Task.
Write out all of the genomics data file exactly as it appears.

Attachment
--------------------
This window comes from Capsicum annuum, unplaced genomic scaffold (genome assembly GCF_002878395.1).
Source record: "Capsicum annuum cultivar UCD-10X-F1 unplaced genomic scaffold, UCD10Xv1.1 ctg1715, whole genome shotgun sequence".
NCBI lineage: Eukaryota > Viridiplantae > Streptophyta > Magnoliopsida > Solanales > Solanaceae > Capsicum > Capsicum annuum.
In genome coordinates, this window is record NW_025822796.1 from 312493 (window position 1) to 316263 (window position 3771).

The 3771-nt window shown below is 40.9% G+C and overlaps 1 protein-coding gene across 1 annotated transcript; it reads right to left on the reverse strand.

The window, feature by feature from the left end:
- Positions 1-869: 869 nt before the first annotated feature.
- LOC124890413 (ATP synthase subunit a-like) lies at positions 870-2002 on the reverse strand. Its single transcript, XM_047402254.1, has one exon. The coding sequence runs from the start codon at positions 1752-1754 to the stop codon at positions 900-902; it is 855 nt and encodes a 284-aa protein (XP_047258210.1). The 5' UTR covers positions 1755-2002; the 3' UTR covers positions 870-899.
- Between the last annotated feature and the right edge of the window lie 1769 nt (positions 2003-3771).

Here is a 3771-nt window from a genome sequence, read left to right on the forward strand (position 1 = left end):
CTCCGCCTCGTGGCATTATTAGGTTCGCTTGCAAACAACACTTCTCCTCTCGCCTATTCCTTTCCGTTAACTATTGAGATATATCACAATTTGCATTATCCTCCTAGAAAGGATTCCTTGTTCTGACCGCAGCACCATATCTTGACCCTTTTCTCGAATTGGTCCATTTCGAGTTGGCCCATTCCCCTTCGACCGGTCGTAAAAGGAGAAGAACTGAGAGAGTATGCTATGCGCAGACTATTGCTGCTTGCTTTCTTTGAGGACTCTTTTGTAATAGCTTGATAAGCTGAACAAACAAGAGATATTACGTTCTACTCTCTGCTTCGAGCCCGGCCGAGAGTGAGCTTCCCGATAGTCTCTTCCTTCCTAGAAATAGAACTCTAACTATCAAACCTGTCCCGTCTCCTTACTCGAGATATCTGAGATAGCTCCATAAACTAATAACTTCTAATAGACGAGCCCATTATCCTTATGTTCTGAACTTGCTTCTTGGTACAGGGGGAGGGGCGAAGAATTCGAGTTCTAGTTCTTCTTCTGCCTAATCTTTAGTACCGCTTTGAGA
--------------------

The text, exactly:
This window comes from Capsicum annuum, unplaced genomic scaffold (genome assembly GCF_002878395.1).
Source record: "Capsicum annuum cultivar UCD-10X-F1 unplaced genomic scaffold, UCD10Xv1.1 ctg1715, whole genome shotgun sequence".
NCBI lineage: Eukaryota > Viridiplantae > Streptophyta > Magnoliopsida > Solanales > Solanaceae > Capsicum > Capsicum annuum.
In genome coordinates, this window is record NW_025822796.1 from 312493 (window position 1) to 316263 (window position 3771).

The 3771-nt window shown below is 40.9% G+C and overlaps 1 protein-coding gene across 1 annotated transcript; it reads right to left on the reverse strand.

The window, feature by feature from the left end:
- Positions 1-869: 869 nt before the first annotated feature.
- LOC124890413 (ATP synthase subunit a-like) lies at positions 870-2002 on the reverse strand. Its single transcript, XM_047402254.1, has one exon. The coding sequence runs from the start codon at positions 1752-1754 to the stop codon at positions 900-902; it is 855 nt and encodes a 284-aa protein (XP_047258210.1). The 5' UTR covers positions 1755-2002; the 3' UTR covers positions 870-899.
- Between the last annotated feature and the right edge of the window lie 1769 nt (positions 2003-3771).

Here is a 3771-nt window from a genome sequence, read left to right on the forward strand (position 1 = left end):
CTCCGCCTCGTGGCATTATTAGGTTCGCTTGCAAACAACACTTCTCCTCTCGCCTATTCCTTTCCGTTAACTATTGAGATATATCACAATTTGCATTATCCTCCTAGAAAGGATTCCTTGTTCTGACCGCAGCACCATATCTTGACCCTTTTCTCGAATTGGTCCATTTCGAGTTGGCCCATTCCCCTTCGACCGGTCGTAAAAGGAGAAGAACTGAGAGAGTATGCTATGCGCAGACTATTGCTGCTTGCTTTCTTTGAGGACTCTTTTGTAATAGCTTGATAAGCTGAACAAACAAGAGATATTACGTTCTACTCTCTGCTTCGAGCCCGGCCGAGAGTGAGCTTCCCGATAGTCTCTTCCTTCCTAGAAATAGAACTCTAACTATCAAACCTGTCCCGTCTCCTTACTCGAGATATCTGAGATAGCTCCATAAACTAATAACTTCTAATAGACGAGCCCATTATCCTTATGTTCTGAACTTGCTTCTTGGTACAGGGGGAGGGGCGAAGAATTCGAGTTCTAGTTCTTCTTCTGCCTAATCTTTAGTACCGCTTTGAGA